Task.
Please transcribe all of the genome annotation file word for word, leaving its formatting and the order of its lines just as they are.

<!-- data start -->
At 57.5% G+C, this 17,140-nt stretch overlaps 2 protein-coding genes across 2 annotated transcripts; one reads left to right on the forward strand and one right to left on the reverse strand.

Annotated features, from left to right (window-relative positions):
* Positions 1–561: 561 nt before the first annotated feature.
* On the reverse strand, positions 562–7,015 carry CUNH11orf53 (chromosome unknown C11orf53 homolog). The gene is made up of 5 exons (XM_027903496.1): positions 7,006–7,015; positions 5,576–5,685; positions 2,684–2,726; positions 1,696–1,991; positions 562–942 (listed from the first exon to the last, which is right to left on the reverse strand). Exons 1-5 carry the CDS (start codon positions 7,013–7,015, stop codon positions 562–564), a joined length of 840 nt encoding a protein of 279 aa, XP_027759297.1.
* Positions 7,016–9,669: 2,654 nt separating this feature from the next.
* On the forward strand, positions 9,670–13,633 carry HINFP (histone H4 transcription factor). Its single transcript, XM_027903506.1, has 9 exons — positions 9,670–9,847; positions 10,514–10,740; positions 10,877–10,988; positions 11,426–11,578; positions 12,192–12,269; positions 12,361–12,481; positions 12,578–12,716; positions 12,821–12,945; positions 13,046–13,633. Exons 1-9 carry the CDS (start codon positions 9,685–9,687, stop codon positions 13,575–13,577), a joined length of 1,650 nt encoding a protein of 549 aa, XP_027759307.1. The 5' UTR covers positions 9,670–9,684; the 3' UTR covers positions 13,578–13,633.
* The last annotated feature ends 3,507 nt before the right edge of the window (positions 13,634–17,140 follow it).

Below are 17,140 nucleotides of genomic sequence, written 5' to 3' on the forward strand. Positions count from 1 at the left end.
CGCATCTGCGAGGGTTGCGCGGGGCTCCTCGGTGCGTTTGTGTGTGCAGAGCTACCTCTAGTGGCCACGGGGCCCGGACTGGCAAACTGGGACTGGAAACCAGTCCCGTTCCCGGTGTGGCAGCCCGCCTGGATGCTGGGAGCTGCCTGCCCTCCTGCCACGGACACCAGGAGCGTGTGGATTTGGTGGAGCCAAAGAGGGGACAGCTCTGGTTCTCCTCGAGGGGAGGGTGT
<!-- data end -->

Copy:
At 57.5% G+C, this 17,140-nt stretch overlaps 2 protein-coding genes across 2 annotated transcripts; one reads left to right on the forward strand and one right to left on the reverse strand.

Annotated features, from left to right (window-relative positions):
* Positions 1–561: 561 nt before the first annotated feature.
* On the reverse strand, positions 562–7,015 carry CUNH11orf53 (chromosome unknown C11orf53 homolog). The gene is made up of 5 exons (XM_027903496.1): positions 7,006–7,015; positions 5,576–5,685; positions 2,684–2,726; positions 1,696–1,991; positions 562–942 (listed from the first exon to the last, which is right to left on the reverse strand). Exons 1-5 carry the CDS (start codon positions 7,013–7,015, stop codon positions 562–564), a joined length of 840 nt encoding a protein of 279 aa, XP_027759297.1.
* Positions 7,016–9,669: 2,654 nt separating this feature from the next.
* On the forward strand, positions 9,670–13,633 carry HINFP (histone H4 transcription factor). Its single transcript, XM_027903506.1, has 9 exons — positions 9,670–9,847; positions 10,514–10,740; positions 10,877–10,988; positions 11,426–11,578; positions 12,192–12,269; positions 12,361–12,481; positions 12,578–12,716; positions 12,821–12,945; positions 13,046–13,633. Exons 1-9 carry the CDS (start codon positions 9,685–9,687, stop codon positions 13,575–13,577), a joined length of 1,650 nt encoding a protein of 549 aa, XP_027759307.1. The 5' UTR covers positions 9,670–9,684; the 3' UTR covers positions 13,578–13,633.
* The last annotated feature ends 3,507 nt before the right edge of the window (positions 13,634–17,140 follow it).

Below are 17,140 nucleotides of genomic sequence, written 5' to 3' on the forward strand. Positions count from 1 at the left end.
CGCATCTGCGAGGGTTGCGCGGGGCTCCTCGGTGCGTTTGTGTGTGCAGAGCTACCTCTAGTGGCCACGGGGCCCGGACTGGCAAACTGGGACTGGAAACCAGTCCCGTTCCCGGTGTGGCAGCCCGCCTGGATGCTGGGAGCTGCCTGCCCTCCTGCCACGGACACCAGGAGCGTGTGGATTTGGTGGAGCCAAAGAGGGGACAGCTCTGGTTCTCCTCGAGGGGAGGGTGT